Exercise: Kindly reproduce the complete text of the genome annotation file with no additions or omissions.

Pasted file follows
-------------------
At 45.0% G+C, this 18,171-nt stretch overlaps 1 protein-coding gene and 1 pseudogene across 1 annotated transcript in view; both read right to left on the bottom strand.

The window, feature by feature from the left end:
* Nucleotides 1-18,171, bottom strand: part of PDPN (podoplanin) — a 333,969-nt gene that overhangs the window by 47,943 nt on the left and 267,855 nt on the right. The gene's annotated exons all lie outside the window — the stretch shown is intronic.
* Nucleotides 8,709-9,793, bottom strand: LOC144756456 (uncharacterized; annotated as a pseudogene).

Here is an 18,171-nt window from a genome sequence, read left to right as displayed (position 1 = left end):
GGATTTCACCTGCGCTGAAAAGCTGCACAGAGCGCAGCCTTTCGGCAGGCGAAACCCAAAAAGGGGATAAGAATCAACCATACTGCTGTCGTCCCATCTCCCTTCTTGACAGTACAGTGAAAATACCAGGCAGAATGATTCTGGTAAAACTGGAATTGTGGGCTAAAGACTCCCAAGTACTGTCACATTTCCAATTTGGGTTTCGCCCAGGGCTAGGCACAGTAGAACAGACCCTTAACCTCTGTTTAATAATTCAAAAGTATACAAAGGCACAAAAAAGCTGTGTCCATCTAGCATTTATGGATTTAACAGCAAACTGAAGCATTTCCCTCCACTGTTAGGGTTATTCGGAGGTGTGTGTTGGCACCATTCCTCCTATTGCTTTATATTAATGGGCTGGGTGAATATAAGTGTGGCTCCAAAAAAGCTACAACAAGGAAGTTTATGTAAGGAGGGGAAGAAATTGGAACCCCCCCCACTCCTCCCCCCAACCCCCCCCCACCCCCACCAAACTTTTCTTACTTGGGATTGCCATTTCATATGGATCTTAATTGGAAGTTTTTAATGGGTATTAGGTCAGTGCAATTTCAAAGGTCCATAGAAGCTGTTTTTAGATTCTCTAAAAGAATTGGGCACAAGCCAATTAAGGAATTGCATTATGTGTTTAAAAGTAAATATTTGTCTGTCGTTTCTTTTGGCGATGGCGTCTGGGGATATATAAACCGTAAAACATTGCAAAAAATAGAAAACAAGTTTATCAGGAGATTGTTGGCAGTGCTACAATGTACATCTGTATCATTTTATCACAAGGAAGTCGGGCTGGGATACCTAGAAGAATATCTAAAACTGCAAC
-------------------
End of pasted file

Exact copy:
At 45.0% G+C, this 18,171-nt stretch overlaps 1 protein-coding gene and 1 pseudogene across 1 annotated transcript in view; both read right to left on the bottom strand.

The window, feature by feature from the left end:
* Nucleotides 1-18,171, bottom strand: part of PDPN (podoplanin) — a 333,969-nt gene that overhangs the window by 47,943 nt on the left and 267,855 nt on the right. The gene's annotated exons all lie outside the window — the stretch shown is intronic.
* Nucleotides 8,709-9,793, bottom strand: LOC144756456 (uncharacterized; annotated as a pseudogene).

Here is an 18,171-nt window from a genome sequence, read left to right as displayed (position 1 = left end):
GGATTTCACCTGCGCTGAAAAGCTGCACAGAGCGCAGCCTTTCGGCAGGCGAAACCCAAAAAGGGGATAAGAATCAACCATACTGCTGTCGTCCCATCTCCCTTCTTGACAGTACAGTGAAAATACCAGGCAGAATGATTCTGGTAAAACTGGAATTGTGGGCTAAAGACTCCCAAGTACTGTCACATTTCCAATTTGGGTTTCGCCCAGGGCTAGGCACAGTAGAACAGACCCTTAACCTCTGTTTAATAATTCAAAAGTATACAAAGGCACAAAAAAGCTGTGTCCATCTAGCATTTATGGATTTAACAGCAAACTGAAGCATTTCCCTCCACTGTTAGGGTTATTCGGAGGTGTGTGTTGGCACCATTCCTCCTATTGCTTTATATTAATGGGCTGGGTGAATATAAGTGTGGCTCCAAAAAAGCTACAACAAGGAAGTTTATGTAAGGAGGGGAAGAAATTGGAACCCCCCCCACTCCTCCCCCCAACCCCCCCCCACCCCCACCAAACTTTTCTTACTTGGGATTGCCATTTCATATGGATCTTAATTGGAAGTTTTTAATGGGTATTAGGTCAGTGCAATTTCAAAGGTCCATAGAAGCTGTTTTTAGATTCTCTAAAAGAATTGGGCACAAGCCAATTAAGGAATTGCATTATGTGTTTAAAAGTAAATATTTGTCTGTCGTTTCTTTTGGCGATGGCGTCTGGGGATATATAAACCGTAAAACATTGCAAAAAATAGAAAACAAGTTTATCAGGAGATTGTTGGCAGTGCTACAATGTACATCTGTATCATTTTATCACAAGGAAGTCGGGCTGGGATACCTAGAAGAATATCTAAAACTGCAAC